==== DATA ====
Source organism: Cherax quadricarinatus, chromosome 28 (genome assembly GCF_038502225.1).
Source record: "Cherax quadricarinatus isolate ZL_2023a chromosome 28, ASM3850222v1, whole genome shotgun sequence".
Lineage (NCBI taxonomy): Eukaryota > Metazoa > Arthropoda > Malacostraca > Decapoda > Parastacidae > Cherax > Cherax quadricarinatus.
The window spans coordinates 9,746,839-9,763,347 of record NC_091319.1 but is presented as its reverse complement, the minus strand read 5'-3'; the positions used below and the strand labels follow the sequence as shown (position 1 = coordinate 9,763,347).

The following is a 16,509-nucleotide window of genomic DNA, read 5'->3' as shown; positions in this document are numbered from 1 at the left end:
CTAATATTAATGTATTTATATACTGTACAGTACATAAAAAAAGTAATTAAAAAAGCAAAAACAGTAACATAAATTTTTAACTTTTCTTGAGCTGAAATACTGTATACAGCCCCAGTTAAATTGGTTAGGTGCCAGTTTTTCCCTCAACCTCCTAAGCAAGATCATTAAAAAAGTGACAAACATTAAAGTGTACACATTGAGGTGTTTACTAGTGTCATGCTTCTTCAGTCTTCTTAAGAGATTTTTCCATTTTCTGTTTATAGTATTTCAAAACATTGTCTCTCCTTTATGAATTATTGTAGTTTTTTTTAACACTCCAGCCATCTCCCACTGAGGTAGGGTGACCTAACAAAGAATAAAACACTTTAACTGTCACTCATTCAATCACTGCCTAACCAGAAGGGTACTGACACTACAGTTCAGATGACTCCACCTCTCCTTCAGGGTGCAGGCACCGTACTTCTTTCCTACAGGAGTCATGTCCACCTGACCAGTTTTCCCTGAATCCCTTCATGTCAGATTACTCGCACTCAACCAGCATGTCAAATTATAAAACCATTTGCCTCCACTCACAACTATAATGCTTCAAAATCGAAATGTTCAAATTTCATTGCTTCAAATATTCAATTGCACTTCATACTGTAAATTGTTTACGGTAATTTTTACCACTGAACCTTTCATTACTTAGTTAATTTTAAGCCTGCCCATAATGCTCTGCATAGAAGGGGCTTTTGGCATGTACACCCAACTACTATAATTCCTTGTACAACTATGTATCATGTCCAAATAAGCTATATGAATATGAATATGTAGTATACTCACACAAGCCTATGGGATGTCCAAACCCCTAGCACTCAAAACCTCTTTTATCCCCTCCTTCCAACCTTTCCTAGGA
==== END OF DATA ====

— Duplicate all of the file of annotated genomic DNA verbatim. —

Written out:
Source organism: Cherax quadricarinatus, chromosome 28 (genome assembly GCF_038502225.1).
Source record: "Cherax quadricarinatus isolate ZL_2023a chromosome 28, ASM3850222v1, whole genome shotgun sequence".
Lineage (NCBI taxonomy): Eukaryota > Metazoa > Arthropoda > Malacostraca > Decapoda > Parastacidae > Cherax > Cherax quadricarinatus.
The window spans coordinates 9,746,839-9,763,347 of record NC_091319.1 but is presented as its reverse complement, the minus strand read 5'-3'; the positions used below and the strand labels follow the sequence as shown (position 1 = coordinate 9,763,347).

The following is a 16,509-nucleotide window of genomic DNA, read 5'->3' as shown; positions in this document are numbered from 1 at the left end:
CTAATATTAATGTATTTATATACTGTACAGTACATAAAAAAAGTAATTAAAAAAGCAAAAACAGTAACATAAATTTTTAACTTTTCTTGAGCTGAAATACTGTATACAGCCCCAGTTAAATTGGTTAGGTGCCAGTTTTTCCCTCAACCTCCTAAGCAAGATCATTAAAAAAGTGACAAACATTAAAGTGTACACATTGAGGTGTTTACTAGTGTCATGCTTCTTCAGTCTTCTTAAGAGATTTTTCCATTTTCTGTTTATAGTATTTCAAAACATTGTCTCTCCTTTATGAATTATTGTAGTTTTTTTTAACACTCCAGCCATCTCCCACTGAGGTAGGGTGACCTAACAAAGAATAAAACACTTTAACTGTCACTCATTCAATCACTGCCTAACCAGAAGGGTACTGACACTACAGTTCAGATGACTCCACCTCTCCTTCAGGGTGCAGGCACCGTACTTCTTTCCTACAGGAGTCATGTCCACCTGACCAGTTTTCCCTGAATCCCTTCATGTCAGATTACTCGCACTCAACCAGCATGTCAAATTATAAAACCATTTGCCTCCACTCACAACTATAATGCTTCAAAATCGAAATGTTCAAATTTCATTGCTTCAAATATTCAATTGCACTTCATACTGTAAATTGTTTACGGTAATTTTTACCACTGAACCTTTCATTACTTAGTTAATTTTAAGCCTGCCCATAATGCTCTGCATAGAAGGGGCTTTTGGCATGTACACCCAACTACTATAATTCCTTGTACAACTATGTATCATGTCCAAATAAGCTATATGAATATGAATATGTAGTATACTCACACAAGCCTATGGGATGTCCAAACCCCTAGCACTCAAAACCTCTTTTATCCCCTCCTTCCAACCTTTCCTAGGA